Coronavirus Search Interest Lags As New Cases Explode

As COVID-19 cases continue to spike across the United States, search interest in the virus and terms surrounding it has faded considerably. And while health and search experts say they don’t believe there’s a direct line between the two statistics, they acknowledge that declining interest online is certainly reflective of a larger societal problem.

To be clear, search interest in the coronavirus has hardly vanished. It topped news, music, and sports on Google on July 4, though it has regularly been outpaced by requests for weather reports since May. But compare the current numbers to what they were in March and it’s a precipitous drop.

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Hollywood or Porn Studios: Who’s Protecting Actors Better?

Mainstream Hollywood and the adult entertainment industry have always had an uneasy coexistence, but as both industries inch back toward shooting new content, they’re facing the same problem: How do you protect actors and crew in the COVID-19 world?

In some ways, the porn industry has a head start. Since 1998, adult performers have been screened regularly for HIV and other communicable diseases. And the industry keeps a broad database of who has been tested and their most recent test dates. That’s something that, until recently, was unthinkable in Hollywood.

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EA CEO Andrew Wilson: Here’s How We Prepared for a Pandemic

Andrew Wilson used to be on the road almost every week. These days, he’s washing dishes, doing the laundry, and helping homeschool his children. But as CEO of Electronic Arts, he’s also overseeing the most massive and fast-paced overhaul of how the game publisher operates in the company’s history.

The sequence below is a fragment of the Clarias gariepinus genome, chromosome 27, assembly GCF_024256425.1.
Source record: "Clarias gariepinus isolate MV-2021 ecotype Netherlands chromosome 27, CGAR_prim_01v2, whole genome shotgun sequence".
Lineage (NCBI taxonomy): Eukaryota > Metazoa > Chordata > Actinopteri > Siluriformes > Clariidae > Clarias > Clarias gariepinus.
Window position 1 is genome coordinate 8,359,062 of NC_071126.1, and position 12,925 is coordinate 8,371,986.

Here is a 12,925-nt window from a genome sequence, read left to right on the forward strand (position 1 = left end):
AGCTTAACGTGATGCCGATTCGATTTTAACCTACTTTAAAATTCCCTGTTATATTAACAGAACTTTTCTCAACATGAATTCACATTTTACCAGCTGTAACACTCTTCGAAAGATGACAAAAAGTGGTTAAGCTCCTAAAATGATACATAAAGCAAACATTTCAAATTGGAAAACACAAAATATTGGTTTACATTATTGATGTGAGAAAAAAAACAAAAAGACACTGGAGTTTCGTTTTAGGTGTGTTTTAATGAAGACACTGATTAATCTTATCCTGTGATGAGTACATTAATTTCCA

All of EA’s 9,700 employees are working from home right now — and Wilson tells Digital Trends that the company is in no rush to get them back to the office.

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What refunds are due to you? Airlines, day care, hotels, gyms and more

As stay-at-home orders continue to stretch out, more and more Americans are taking a look at their recurring expenses (and some canceled plans) and pressuring those companies to issue refunds on their premiums and subscriptions.

It seems simple enough: Plans were canceled or services were unavailable due to the coronavirus pandemic, so you shouldn’t have to pay for those—or should at least receive a partial refund. It’s not always so cut and dried, though. While some companies have been proactive in offering financial recompensation, others have been reluctant to do so.


Craft beer could be the latest COVID-19 victim 

While alcohol consumption is on the rise as people stay at home during the coronavirus pandemic, America’s craft brewers could be on the verge of a crisis that may well devastate the industry.

Because people are largely unable to visit taprooms, the small- and medium-size brewers that run them have lost a primary source of income—and many may not be able to weather an extended lack of customers.


Housing market plunge looms thanks to coronavirus

The economic ripple effect of the COVID-19 coronavirus pandemic is starting to spread. And the next victim looks to be the housing industry’s seller’s market.

March home sales fell 8.5%, according to the National Association of Realtors. And the months ahead will likely be notably worse, according to the group’s chief economist.